Excel WORKDAY.INTL Function
The Excel WORKDAY.INTL function takes a date and returns the nearest working in the future or past, based on an offset value you provide. Unlike the WORKDAY function, WORKDAY.INTL allows you to customize which days are considered weekends (non-working days). You can use WORKDAY.INTL function to calculate completion dates, ship dates, etc. that take into account non-working days.
- start_date - The start date.
- days - The end date.
- weekend - [optional] Setting for which days of the week should be considered weekends.
- holidays - [optional] A list of one or more dates that should be considered non-work days.
WORKDAY.INTL figures out a date that represents the "nearest" working day N days in the past or future. Use a positive number as days for future dates and a negative number for past dates. This function is more robust than the WORKDAY function because it lets you customize which days of the week are considered weekends.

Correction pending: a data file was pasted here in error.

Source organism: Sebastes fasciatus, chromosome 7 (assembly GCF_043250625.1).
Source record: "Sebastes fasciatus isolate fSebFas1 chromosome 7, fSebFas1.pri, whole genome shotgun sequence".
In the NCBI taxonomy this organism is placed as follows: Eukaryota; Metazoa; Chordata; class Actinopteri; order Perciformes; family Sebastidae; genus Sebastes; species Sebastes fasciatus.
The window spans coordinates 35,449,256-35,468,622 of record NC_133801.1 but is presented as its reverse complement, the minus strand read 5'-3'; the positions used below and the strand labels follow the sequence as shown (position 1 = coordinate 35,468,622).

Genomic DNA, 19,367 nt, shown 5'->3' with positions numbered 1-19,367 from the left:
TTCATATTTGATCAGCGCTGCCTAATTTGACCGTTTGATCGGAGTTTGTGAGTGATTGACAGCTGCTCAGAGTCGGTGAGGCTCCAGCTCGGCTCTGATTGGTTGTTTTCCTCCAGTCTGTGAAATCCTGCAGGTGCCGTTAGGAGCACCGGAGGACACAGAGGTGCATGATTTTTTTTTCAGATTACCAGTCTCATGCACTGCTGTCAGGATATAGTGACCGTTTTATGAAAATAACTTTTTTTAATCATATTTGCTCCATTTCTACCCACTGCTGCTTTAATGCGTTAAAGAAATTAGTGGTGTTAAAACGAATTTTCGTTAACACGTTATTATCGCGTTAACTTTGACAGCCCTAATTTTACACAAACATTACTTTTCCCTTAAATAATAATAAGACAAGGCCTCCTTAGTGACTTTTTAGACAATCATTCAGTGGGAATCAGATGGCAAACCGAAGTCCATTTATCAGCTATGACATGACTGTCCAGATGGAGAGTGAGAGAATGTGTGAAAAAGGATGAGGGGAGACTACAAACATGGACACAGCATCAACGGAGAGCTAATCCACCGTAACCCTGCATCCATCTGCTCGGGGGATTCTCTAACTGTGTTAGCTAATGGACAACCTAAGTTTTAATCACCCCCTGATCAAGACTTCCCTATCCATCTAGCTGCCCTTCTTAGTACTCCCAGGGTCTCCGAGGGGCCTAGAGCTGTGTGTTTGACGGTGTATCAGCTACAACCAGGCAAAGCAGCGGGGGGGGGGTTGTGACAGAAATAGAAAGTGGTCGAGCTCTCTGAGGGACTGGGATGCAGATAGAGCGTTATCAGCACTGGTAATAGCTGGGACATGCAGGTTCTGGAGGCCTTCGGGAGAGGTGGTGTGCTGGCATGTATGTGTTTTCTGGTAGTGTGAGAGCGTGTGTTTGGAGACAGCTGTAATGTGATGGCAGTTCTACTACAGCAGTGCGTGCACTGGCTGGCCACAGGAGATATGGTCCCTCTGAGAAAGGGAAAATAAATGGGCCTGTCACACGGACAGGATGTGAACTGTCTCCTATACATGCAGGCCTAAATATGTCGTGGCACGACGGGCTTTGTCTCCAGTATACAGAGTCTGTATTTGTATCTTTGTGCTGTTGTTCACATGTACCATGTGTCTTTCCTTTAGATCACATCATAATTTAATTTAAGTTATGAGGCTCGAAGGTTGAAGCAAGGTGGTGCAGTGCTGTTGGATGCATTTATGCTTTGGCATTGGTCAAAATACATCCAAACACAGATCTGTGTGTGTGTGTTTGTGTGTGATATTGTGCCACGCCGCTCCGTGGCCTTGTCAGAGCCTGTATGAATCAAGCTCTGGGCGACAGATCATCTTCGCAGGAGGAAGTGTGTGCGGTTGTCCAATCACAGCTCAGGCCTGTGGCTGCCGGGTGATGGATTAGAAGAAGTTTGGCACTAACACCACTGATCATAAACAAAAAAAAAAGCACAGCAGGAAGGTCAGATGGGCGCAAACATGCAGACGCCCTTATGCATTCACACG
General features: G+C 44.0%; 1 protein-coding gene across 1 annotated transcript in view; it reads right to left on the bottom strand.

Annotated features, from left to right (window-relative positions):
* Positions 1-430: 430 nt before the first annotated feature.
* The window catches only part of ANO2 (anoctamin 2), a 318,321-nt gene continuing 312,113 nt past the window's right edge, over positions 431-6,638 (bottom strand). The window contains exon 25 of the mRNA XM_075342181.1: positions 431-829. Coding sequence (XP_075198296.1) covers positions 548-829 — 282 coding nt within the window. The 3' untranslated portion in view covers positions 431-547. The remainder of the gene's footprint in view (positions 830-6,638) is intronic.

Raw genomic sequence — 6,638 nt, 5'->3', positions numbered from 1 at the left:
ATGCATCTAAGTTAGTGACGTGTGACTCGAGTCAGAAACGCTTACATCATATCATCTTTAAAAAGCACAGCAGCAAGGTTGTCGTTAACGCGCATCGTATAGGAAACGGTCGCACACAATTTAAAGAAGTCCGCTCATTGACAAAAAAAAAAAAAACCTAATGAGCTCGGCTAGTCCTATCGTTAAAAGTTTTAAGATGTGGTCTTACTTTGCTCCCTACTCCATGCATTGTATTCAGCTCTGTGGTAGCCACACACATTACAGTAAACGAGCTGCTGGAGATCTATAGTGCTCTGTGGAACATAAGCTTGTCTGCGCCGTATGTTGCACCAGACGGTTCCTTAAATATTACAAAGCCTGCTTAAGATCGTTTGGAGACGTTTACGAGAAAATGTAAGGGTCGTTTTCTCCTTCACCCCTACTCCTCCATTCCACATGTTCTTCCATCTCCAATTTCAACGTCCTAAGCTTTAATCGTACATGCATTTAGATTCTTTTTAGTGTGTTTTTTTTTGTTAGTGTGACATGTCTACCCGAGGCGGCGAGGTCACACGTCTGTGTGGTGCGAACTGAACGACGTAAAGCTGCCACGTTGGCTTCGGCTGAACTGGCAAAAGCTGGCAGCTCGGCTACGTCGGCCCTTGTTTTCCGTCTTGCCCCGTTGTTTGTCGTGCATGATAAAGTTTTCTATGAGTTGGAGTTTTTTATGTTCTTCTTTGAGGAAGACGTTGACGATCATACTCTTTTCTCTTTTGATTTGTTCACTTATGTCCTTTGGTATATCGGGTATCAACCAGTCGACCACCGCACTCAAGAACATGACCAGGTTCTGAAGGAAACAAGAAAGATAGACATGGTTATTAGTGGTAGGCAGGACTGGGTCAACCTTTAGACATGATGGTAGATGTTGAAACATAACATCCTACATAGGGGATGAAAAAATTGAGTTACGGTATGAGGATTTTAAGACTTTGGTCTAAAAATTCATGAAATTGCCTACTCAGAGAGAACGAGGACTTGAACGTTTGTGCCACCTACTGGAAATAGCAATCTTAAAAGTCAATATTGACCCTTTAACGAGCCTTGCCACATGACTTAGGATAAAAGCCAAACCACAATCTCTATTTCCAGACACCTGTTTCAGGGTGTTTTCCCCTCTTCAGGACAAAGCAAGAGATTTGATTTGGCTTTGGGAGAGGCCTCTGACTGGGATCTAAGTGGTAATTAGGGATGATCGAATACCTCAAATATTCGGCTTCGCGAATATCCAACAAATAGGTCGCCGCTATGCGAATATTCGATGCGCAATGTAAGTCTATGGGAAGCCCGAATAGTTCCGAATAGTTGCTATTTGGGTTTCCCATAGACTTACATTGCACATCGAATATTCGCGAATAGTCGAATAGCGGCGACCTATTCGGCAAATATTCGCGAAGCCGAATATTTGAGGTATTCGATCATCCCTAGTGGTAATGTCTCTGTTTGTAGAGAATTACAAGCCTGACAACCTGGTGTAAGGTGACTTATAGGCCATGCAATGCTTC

By default, WORKDAY.INTL will exclude weekends (Saturday and Sunday) . However, you can control which days are considered weekends, by supplying a code from the table below for the weekend argument.
Another (easier) way to specify weekend days is to use a "mask" to indicate weekends with ones and zeros. In this scheme, a string of 7 ones and zeros are provided to indicate weekends, were the first character is Monday, and the last character is Sunday. Use one (1) to indicate weekend, and zero (0) to indicate a working day This method is more flexible, since it allows you to designate any day of the week as a weekend (i.e. non-working day). For example:
WORKDAY.INTL can also optionally take into account holidays. For the holidays argument, supply a range that contains holiday dates. These dates are treated as non-working days and will not be included in the result.
Use any of the codes below for the weekend argument to select a "fixed" weekend option.
|1 (default)||Saturday, Sunday|
- If start_date is invalid, WORKDAY.INTL returns the #NUM! error.
- If start_date + day is invalid, WORKDAY.INTL returns the #NUM! error.
- If any holiday is invalid, WORKDAY.INTL returns the #NUM! error.
- If weekend is invalid, WORKDAY.INTL returns the #VALUE! error.